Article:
Willard Ray Custer

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William Ray Custer
Born (1899-06-06)June 6, 1899
Warfordsburg, Pennsylvania
Died December 25, 1985(1985-12-25) (aged 86)
Hagerstown, Maryland
Known for Custer Channel Wing
Children Harold R. Custer
Parents Clem T. Custer, Florence M. Byrd[1]

Willard Ray Custer (born June 6, 1899 in Warfordsburg, Pennsylvania, died December 25, 1985 in Hagerstown, Maryland) was an American engineer and aircraft visionary, inventor of the channel wing concept. He was a great grandnephew of George Armstrong Custer.

Custer left school at age 13, working as a blacksmith, and later an engineer and mechanic.

The inspiration to the channel wing concept came in 1925, when Custer had observed how the roof of a barn was lifted during a very strong gust of wind. He started investigating the phenomenon, and by 1928 he had developed the first Model of a new air plane wing that he subsequently, in 1929, filed a patent for. This channel wing managed much lift even at very low airspeeds, and allowed start and landing on very short airfields.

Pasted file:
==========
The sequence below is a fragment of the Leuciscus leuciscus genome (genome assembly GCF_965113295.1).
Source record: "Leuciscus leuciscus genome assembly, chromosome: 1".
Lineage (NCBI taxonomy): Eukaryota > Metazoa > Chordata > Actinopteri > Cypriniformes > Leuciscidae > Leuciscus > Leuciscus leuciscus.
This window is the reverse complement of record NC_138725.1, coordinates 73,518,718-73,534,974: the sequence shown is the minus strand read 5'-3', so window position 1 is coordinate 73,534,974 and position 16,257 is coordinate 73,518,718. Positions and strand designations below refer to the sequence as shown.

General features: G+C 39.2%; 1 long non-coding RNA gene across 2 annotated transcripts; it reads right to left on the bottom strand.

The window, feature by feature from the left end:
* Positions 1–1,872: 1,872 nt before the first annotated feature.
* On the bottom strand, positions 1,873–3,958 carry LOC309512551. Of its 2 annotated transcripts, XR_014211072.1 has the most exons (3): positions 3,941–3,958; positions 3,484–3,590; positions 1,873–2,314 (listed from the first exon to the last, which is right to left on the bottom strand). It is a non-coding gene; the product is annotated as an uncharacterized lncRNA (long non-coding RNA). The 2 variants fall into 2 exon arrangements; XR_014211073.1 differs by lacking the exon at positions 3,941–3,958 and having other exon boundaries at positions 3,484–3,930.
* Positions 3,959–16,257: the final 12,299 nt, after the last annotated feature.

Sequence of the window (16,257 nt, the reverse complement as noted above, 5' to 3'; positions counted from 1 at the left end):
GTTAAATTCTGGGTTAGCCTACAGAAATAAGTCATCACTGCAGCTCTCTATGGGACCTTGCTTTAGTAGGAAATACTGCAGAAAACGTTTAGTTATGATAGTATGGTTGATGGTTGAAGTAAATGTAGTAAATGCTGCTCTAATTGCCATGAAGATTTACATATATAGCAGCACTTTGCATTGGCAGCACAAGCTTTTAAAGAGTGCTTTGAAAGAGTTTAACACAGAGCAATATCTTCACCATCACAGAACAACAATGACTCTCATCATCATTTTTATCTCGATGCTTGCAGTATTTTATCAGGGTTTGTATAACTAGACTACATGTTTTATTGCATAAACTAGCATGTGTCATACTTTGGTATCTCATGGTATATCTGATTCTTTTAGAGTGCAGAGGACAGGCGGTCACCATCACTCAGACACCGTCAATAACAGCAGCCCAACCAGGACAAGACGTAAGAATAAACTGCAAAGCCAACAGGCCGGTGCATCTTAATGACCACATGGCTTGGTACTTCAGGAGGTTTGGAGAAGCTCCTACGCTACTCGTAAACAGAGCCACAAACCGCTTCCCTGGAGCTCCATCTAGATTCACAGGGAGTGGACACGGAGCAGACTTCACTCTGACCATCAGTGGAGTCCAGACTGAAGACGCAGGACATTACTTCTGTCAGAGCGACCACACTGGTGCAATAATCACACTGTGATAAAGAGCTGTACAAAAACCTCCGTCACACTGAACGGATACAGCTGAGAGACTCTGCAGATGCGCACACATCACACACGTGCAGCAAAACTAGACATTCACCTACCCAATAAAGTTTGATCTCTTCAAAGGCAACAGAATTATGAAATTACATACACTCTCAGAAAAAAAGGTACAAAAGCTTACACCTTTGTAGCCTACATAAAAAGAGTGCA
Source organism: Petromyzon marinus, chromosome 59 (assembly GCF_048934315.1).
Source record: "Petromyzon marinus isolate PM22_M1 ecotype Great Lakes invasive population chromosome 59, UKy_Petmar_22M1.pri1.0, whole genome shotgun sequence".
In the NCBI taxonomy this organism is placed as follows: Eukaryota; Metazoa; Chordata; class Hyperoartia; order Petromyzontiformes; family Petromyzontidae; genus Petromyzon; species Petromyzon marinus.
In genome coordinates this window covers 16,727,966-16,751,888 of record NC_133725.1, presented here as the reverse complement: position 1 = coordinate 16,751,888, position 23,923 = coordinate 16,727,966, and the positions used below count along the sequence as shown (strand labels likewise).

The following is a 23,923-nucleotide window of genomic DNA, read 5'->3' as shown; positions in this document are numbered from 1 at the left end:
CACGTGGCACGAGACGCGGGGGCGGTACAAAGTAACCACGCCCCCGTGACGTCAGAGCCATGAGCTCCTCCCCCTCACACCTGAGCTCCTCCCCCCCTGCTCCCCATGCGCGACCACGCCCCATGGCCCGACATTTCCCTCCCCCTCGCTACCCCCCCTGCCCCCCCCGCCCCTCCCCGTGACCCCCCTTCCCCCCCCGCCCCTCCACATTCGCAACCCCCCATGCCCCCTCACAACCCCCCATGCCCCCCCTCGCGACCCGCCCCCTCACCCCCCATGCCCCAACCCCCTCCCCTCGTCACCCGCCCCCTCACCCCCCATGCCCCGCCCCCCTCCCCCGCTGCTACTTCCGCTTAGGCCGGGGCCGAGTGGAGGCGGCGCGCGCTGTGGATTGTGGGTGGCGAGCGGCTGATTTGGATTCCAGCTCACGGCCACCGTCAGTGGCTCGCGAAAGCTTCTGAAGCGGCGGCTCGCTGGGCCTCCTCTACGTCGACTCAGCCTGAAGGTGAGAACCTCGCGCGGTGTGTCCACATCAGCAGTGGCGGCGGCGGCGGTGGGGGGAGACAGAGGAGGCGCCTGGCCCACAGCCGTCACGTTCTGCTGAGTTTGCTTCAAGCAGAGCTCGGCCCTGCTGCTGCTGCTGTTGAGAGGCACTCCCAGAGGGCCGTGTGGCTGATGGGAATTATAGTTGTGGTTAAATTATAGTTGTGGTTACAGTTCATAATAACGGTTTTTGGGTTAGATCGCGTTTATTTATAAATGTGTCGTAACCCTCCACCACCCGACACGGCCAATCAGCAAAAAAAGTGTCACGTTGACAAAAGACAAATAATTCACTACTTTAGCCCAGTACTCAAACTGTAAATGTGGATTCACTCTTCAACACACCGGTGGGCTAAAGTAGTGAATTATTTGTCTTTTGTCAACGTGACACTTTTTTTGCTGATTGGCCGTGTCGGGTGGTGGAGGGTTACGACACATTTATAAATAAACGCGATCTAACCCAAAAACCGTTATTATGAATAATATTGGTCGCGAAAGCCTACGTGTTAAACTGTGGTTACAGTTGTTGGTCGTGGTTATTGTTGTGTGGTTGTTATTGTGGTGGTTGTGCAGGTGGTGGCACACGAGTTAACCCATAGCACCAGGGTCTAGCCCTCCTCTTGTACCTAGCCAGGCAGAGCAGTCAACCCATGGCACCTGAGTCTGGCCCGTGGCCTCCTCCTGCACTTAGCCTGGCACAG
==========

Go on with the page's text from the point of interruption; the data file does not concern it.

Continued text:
In 1939 Custer founded the National Aircraft Corporation, and on November 12, 1942 started development of the CCW-1 (CusterChannelWing 1) experimental aircraft. With the CCW-2 that followed, he could achieve almost vertical starts, and flight almost like a helicopter. The military started a number of trials, that was subsequently cancelled despite some interesting achievements. Later, Custer founded the Custer ChannelWing Corporation, and in 1954 built more aircraft. The last one, the CCW-5, almost reach series production.

The principle of the channel wing was not well understood by many, especially at the time . Custer was a splendid experimenter and visionary, with many patents filed, but he did not have a strong theoretical and scientific background. The Custer Channelwing Corporation had to cease its activities, and the channel wing principle was mostly forgotten. Today, only two CCW aircraft survive. The CCW-1 is displayed at the Smithsonian´s National Air & Space Museum, Suitland, Maryland, while the CCW-5 is at the Mid-Atlantic Air Museum, Pennsylvania.

The big break-through for the channel wing never happened, although attempts to revive it is seen from time to time, which would possibly be a revival for the concept.

References[edit]

  1. ^ "Mr. Custer and his Channel Wing Airplanes". AAHS Journal: 62. Spring 1998. 

External links[edit]